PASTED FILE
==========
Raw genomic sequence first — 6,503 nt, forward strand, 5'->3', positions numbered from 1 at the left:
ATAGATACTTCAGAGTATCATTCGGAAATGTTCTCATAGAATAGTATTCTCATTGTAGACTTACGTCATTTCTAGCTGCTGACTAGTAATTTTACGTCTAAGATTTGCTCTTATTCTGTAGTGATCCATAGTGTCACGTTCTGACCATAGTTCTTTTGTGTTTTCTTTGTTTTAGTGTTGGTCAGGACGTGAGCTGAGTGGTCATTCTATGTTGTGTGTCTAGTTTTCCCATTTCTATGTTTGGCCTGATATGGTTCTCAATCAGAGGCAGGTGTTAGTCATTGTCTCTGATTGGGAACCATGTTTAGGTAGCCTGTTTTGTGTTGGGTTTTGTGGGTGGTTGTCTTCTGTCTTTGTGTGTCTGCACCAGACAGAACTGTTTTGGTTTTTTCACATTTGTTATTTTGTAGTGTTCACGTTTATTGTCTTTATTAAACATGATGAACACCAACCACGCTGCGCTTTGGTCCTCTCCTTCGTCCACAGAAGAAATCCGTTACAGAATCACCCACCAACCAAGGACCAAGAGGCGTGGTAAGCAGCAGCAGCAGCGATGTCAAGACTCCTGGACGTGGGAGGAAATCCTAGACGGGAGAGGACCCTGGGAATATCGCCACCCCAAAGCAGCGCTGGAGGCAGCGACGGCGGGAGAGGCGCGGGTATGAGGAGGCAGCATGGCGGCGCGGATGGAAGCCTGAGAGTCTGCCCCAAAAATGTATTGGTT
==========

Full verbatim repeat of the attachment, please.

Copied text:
Raw genomic sequence first — 6,503 nt, forward strand, 5'->3', positions numbered from 1 at the left:
ATAGATACTTCAGAGTATCATTCGGAAATGTTCTCATAGAATAGTATTCTCATTGTAGACTTACGTCATTTCTAGCTGCTGACTAGTAATTTTACGTCTAAGATTTGCTCTTATTCTGTAGTGATCCATAGTGTCACGTTCTGACCATAGTTCTTTTGTGTTTTCTTTGTTTTAGTGTTGGTCAGGACGTGAGCTGAGTGGTCATTCTATGTTGTGTGTCTAGTTTTCCCATTTCTATGTTTGGCCTGATATGGTTCTCAATCAGAGGCAGGTGTTAGTCATTGTCTCTGATTGGGAACCATGTTTAGGTAGCCTGTTTTGTGTTGGGTTTTGTGGGTGGTTGTCTTCTGTCTTTGTGTGTCTGCACCAGACAGAACTGTTTTGGTTTTTTCACATTTGTTATTTTGTAGTGTTCACGTTTATTGTCTTTATTAAACATGATGAACACCAACCACGCTGCGCTTTGGTCCTCTCCTTCGTCCACAGAAGAAATCCGTTACAGAATCACCCACCAACCAAGGACCAAGAGGCGTGGTAAGCAGCAGCAGCAGCGATGTCAAGACTCCTGGACGTGGGAGGAAATCCTAGACGGGAGAGGACCCTGGGAATATCGCCACCCCAAAGCAGCGCTGGAGGCAGCGACGGCGGGAGAGGCGCGGGTATGAGGAGGCAGCATGGCGGCGCGGATGGAAGCCTGAGAGTCTGCCCCAAAAATGTATTGGTT